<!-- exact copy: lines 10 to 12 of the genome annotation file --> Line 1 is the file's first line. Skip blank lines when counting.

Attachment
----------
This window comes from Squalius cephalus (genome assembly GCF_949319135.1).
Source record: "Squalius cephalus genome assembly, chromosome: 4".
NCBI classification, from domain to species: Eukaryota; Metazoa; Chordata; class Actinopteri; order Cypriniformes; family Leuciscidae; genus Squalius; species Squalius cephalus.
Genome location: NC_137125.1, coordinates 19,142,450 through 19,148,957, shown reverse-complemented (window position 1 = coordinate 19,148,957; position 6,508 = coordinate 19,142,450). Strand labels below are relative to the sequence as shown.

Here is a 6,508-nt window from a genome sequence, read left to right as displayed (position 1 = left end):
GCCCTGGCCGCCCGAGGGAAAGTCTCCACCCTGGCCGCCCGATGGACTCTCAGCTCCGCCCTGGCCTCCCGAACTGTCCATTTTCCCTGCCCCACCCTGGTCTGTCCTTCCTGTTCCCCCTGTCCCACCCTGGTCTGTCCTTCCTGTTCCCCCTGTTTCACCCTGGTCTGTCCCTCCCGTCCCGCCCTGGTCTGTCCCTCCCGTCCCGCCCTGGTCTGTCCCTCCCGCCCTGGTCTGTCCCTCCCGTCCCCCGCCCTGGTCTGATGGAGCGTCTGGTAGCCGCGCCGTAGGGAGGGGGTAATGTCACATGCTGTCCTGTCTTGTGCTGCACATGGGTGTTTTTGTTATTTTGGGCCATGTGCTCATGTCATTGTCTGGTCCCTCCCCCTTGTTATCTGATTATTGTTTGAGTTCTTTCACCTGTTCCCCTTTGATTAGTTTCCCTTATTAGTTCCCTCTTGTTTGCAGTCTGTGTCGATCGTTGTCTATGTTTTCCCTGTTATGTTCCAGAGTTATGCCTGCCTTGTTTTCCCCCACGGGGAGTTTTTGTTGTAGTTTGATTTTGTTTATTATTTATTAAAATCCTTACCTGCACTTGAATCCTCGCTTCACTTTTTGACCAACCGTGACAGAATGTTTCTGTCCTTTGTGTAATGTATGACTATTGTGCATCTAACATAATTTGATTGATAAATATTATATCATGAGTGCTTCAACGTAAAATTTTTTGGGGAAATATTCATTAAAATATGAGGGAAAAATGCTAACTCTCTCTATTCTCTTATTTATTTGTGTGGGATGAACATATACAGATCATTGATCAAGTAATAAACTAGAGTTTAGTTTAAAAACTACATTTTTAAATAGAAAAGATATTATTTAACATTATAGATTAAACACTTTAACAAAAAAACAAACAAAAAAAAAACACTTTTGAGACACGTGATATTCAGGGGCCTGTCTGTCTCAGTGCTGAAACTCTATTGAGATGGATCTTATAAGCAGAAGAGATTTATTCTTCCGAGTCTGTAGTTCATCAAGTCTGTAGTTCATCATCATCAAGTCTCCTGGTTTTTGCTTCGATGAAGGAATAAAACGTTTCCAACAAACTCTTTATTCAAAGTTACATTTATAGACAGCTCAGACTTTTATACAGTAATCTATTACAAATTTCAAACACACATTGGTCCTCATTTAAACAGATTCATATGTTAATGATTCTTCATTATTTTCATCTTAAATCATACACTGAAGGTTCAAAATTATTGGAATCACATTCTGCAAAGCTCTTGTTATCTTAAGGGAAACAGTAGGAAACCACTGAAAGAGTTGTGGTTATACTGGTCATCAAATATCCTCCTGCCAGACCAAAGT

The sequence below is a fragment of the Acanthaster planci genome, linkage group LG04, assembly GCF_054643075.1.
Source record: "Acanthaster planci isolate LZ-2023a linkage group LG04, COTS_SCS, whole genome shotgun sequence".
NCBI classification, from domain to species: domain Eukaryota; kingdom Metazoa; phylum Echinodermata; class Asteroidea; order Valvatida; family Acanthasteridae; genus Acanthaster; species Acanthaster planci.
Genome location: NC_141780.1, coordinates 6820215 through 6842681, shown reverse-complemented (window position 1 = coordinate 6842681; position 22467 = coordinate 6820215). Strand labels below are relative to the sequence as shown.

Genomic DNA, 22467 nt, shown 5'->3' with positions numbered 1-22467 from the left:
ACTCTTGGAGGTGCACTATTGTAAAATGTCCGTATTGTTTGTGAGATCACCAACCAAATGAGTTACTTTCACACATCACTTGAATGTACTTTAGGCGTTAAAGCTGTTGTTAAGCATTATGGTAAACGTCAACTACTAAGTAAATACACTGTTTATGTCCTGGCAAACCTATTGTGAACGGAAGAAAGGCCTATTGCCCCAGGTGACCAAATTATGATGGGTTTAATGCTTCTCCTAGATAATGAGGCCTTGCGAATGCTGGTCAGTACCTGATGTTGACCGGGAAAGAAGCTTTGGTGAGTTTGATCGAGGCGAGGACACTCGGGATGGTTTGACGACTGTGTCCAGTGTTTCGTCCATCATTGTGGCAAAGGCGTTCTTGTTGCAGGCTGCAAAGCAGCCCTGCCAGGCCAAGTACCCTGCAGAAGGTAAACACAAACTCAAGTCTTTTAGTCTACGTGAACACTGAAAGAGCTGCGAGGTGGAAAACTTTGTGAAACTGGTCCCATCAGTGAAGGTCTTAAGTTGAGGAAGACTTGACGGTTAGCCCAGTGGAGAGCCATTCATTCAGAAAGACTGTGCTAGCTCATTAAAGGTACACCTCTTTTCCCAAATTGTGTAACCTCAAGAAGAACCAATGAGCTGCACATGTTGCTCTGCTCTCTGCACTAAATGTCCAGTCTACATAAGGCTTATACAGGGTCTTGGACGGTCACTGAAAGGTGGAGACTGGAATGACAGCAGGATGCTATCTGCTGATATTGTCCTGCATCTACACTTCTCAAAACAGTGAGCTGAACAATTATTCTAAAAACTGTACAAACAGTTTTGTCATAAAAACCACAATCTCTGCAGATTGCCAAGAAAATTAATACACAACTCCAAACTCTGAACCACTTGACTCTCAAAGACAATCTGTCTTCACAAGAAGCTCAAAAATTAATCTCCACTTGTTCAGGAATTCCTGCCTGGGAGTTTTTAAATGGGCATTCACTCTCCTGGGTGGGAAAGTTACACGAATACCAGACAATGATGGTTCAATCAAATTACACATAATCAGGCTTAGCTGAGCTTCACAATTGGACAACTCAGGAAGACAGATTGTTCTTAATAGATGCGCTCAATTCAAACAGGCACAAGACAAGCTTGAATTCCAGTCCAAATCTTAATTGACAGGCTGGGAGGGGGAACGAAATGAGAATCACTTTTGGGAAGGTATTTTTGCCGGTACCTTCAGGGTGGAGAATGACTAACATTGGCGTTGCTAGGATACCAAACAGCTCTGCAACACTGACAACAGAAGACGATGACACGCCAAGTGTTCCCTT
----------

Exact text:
Genome location: NC_141780.1, coordinates 6820215 through 6842681, shown reverse-complemented (window position 1 = coordinate 6842681; position 22467 = coordinate 6820215). Strand labels below are relative to the sequence as shown.

Genomic DNA, 22467 nt, shown 5'->3' with positions numbered 1-22467 from the left:
ACTCTTGGAGGTGCACTATTGTAAAATGTCCGTATTGTTTGTGAGATCACCAACCAAATGAGTTACTTTCACACATCACTTGAATGTACTTTAGGCGTTAAAGCTGTTGTTAAGCATTATGGTAAACGTCAACTACTAAGTAAATACACTGTTTATGTCCTGGCAAACCTATTGTGAACGGAAGAAAGGCCTATTGCCCCAGGTGACCAAATTATGATGGGTTTAATGCTTCTCCTAGATAATGAGGCCTTGCGAATGCTGGTCAGTACCTGATGTTGACCGGGAAAGAAGCTTTGGTGAGTTTGATCGAGGCGAGGACACTCGGGATGGTTTGACGACTGTGTCCAGTGTTTCGTCCATCATTGTGGCAAAGGCGTTCTTGTTGCAGGCTGCAAAGCAGCCCTGCCAGGCCAAGTACCCTGCAGAAGGTAAACACAAACTCAAGTCTTTTAGTCTACGTGAACACTGAAAGAGCTGCGAGGTGGAAAACTTTGTGAAACTGGTCCCATCAGTGAAGGTCTTAAGTTGAGGAAGACTTGACGGTTAGCCCAGTGGAGAGCCATTCATTCAGAAAGACTGTGCTAGCTCATTAAAGGTACACCTCTTTTCCCAAATTGTGTAACCTCAAGAAGAACCAATGAGCTGCACATGTTGCTCTGCTCTCTGCACTAAATGTCCAGTCTACATAAGGCTTATACAGGGTCTTGGACGGTCACTGAAAGGTGGAGACTGGAATGACAGCAGGATGCTATCTGCTGATATTGTCCTGCATCTACACTTCTCAAAACAGTGAGCTGAACAATTATTCTAAAAACTGTACAAACAGTTTTGTCATAAAAACCACAATCTCTGCAGATTGCCAAGAAAATTAATACACAACTCCAAACTCTGAACCACTTGACTCTCAAAGACAATCTGTCTTCACAAGAAGCTCAAAAATTAATCTCCACTTGTTCAGGAATTCCTGCCTGGGAGTTTTTAAATGGGCATTCACTCTCCTGGGTGGGAAAGTTACACGAATACCAGACAATGATGGTTCAATCAAATTACACATAATCAGGCTTAGCTGAGCTTCACAATTGGACAACTCAGGAAGACAGATTGTTCTTAATAGATGCGCTCAATTCAAACAGGCACAAGACAAGCTTGAATTCCAGTCCAAATCTTAATTGACAGGCTGGGAGGGGGAACGAAATGAGAATCACTTTTGGGAAGGTATTTTTGCCGGTACCTTCAGGGTGGAGAATGACTAACATTGGCGTTGCTAGGATACCAAACAGCTCTGCAACACTGACAACAGAAGACGATGACACGCCAAGTGTTCCCTT